All applicable institutional and national guidelines for the care and use of animals were followed. The protocol was approved by the Institutional Animal Care and Use Committee (through the Animal Research Committee) of Allegheny College. American toad tadpoles were collected through a Scientific Collectors Permit granted to MDV through the PA Fish and Boat Commission.


The CORT release into the water differed among treatment groups (ANOVA, F2,26 = 7.505, P = 0.003), even after controlling for the effects of mass (F1,26 = 0.261, P = 0.614) on CORT release. Toads exposed to ethanol and a low dose of CORT had similar CORT release and toads exposed to a high dose of CORT had a higher CORT release than the other two treatments (Fig 1). The intra-assay coefficient of variation for the plate was 12.5% (determined by the dividing standard deviation for each duplicate sample by the sample mean to obtain a sample coefficient of variation and then averaging all of the individual coefficient of variation values) and the standards had a good fit to the standard curve (r2 = 0.9896).

None of the toads that were given a sham exposure were infected with Bd (0% prevalence and 0.00 zoospores). The average infection intensity of toads infected with Bd (excluding the exposed but non-infected toads) was 189.29 (SE ± 69.82) and 1089.11 (SE ± 367.05) zoospores in the low and high treatments, respectively.

Exposure to Bd increased toad mortality (Cox, X2 = 12.204, P = 0.002) and the overwhelming majority of the toads that died during the experiment died within 24 hours of exposure to Bd (Fig 2B and 2C). Irrespective of their CORT treatment, toads that were exposed to Bd had higher mortality (~33% in the low Bd treatment and ~37% in the high Bd treatment compared to non-exposed toads (~6%). Toads that were exposed to CORT had significantly higher mortality than did toads not exposed to CORT (Cox, X2 = 17.848, P < 0.001). Although the interaction between Bd dose and CORT was nonsignificant (Cox, X2 = 1.494, P = 0.474). See S1 Appendix and S1 Fig for the results using three CORT doses.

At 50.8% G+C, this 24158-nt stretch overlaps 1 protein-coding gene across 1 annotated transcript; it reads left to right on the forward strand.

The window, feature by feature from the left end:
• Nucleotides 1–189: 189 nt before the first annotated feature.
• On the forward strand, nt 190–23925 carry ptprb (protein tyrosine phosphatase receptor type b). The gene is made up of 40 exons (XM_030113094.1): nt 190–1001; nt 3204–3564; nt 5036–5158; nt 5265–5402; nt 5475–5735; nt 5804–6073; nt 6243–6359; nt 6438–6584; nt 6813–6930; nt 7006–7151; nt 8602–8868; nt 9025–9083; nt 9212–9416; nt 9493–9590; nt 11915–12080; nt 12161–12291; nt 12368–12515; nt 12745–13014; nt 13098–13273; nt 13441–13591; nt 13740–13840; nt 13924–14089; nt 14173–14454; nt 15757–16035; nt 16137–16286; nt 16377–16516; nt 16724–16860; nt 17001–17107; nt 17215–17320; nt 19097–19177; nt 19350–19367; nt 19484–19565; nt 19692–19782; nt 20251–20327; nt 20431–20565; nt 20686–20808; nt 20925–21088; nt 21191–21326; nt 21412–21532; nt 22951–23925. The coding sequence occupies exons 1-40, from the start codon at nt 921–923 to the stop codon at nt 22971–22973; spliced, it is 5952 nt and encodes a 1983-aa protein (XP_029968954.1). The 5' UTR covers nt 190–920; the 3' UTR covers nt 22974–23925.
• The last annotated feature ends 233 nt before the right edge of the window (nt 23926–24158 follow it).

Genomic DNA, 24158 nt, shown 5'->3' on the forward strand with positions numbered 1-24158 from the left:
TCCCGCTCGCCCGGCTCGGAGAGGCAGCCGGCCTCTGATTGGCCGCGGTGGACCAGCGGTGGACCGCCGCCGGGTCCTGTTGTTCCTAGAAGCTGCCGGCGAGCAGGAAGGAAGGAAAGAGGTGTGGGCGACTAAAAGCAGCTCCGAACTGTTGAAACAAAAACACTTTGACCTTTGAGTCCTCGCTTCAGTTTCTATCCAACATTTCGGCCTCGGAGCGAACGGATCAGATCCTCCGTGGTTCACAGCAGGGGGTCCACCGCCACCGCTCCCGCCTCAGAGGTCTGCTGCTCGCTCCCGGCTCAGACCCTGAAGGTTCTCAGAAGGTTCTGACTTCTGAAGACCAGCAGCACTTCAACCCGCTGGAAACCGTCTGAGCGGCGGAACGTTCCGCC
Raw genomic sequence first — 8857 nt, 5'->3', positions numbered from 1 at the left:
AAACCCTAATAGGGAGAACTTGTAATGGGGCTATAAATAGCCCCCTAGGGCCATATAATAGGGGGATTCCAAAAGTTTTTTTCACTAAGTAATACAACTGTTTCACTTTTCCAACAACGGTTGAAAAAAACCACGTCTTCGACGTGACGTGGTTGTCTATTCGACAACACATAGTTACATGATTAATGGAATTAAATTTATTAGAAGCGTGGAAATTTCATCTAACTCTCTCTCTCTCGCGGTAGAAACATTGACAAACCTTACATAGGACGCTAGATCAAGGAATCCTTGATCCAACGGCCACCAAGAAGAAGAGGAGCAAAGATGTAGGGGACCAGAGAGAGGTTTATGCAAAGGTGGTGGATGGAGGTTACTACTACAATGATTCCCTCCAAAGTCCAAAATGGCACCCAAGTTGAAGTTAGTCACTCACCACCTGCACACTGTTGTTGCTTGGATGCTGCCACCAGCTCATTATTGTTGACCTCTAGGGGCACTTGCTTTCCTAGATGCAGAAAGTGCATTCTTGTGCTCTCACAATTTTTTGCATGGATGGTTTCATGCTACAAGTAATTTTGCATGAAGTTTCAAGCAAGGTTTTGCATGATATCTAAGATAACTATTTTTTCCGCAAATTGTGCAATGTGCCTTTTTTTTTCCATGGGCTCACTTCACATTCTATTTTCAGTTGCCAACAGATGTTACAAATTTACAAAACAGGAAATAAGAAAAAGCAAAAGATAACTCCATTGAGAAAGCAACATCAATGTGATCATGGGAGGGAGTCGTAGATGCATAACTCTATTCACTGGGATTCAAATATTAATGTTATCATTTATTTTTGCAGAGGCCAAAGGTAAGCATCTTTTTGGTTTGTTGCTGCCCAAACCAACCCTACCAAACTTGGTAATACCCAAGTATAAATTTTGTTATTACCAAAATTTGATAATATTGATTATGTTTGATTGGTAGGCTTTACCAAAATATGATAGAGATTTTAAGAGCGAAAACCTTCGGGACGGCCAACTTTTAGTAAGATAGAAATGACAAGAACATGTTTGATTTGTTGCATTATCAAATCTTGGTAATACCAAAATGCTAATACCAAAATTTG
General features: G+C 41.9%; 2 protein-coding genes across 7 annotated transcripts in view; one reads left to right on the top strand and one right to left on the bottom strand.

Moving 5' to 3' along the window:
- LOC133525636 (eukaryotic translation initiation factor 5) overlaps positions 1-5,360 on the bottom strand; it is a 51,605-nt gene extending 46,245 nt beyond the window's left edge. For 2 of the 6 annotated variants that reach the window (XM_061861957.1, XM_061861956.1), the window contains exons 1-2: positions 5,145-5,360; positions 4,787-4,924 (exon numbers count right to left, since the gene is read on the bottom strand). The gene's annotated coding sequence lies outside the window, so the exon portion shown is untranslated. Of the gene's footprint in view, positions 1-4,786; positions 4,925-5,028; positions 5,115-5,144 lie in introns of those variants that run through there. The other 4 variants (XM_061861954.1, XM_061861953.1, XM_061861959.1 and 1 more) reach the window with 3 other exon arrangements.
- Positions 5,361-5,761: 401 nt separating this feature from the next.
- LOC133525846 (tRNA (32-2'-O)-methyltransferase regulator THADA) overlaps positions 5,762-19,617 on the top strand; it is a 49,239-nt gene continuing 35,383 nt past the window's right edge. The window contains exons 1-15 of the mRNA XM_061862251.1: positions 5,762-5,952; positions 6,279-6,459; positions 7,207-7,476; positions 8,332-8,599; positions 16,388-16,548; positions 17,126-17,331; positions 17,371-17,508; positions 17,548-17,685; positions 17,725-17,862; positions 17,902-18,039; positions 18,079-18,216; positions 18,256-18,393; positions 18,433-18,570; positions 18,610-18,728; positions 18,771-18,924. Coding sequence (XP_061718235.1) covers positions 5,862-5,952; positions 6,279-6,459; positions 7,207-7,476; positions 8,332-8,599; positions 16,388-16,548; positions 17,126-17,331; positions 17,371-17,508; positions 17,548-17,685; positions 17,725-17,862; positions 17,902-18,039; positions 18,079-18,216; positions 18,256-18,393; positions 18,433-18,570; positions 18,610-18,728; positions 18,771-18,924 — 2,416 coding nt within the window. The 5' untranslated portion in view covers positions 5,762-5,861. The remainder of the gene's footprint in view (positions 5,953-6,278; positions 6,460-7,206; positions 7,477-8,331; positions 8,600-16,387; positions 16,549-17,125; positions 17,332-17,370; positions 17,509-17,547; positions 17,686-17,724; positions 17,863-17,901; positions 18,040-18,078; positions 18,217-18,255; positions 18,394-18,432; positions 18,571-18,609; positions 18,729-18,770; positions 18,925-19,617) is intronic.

Fig 2. Survival plots of toads.

Survival plots of American toads (Anaxyrus [= Bufo] americanus) exposed to (a) a control treatment without Batrachochytrium dendrobatidis ("Bd), (b) a low dose of Bd, and (c) a high dose of Bd. Grey circles represent toads exposed to the ethanol/low CORT dose (n = 20 per panel); black circles represent toads exposed to a high CORT dose (n = 10 per panel). Exposure to Bd and CORT independently reduced survival, but the two factors did not interact to affect survival.

When examining toad resistance to Bd, we detected quantitatively similar main and interactive effects of Bd dose and CORT when using the Day 7 swabs and the maximum Bd detected as response variables (Table 1 and S1 Table), indicating that our findings are robust. As such, we presented the results and figures using Day 7 data. Bd dose significantly affected toad resistance to Bd (Table 1) in a dose dependent fashion, where toads exposed to a high level of Bd had significantly higher Bd abundance compared to toads exposed to a low level of Bd (Fig 3A). We also found a significant main effect of CORT exposure on resistance to Bd (Table 1). Toads exposed to CORT had a lower Bd abundance compared to toads exposed to an ethanol control/low CORT (Fig 3B). Exposure to CORT and Bd dose did not significantly interact to affect resistance (Table 1). See S2 Fig for the results using three CORT doses.

Fig 3. Effects of Corticosterone (CORT) on toad resistance.

Significant main effects of (a) CORT exposure and (b) Bd dose on American toad (Anaxyrus [= Bufo] americanus) resistance, as measured by Batrachochytrium dendrobatidis (Bd) abundance. Values represent the average log-transformed Bd abundance for each treatment. Error bars indicate 1 S.E. Statistical differences between treatments are indicated as * = 0.026 and ** = 0.004. Sample sizes for the CORT exposure treatments were 38 and 10 (no CORT and CORT exposed, respectively). Sample sizes for the Bd dose treatments were 25 and 23 (low and high Bd, respectively).

Table 1. The main and interactive effects of CORT exposure (none/low, and high) and Bd dose (low, high) on toad resistance, as measured by Day 7 Bd abundance.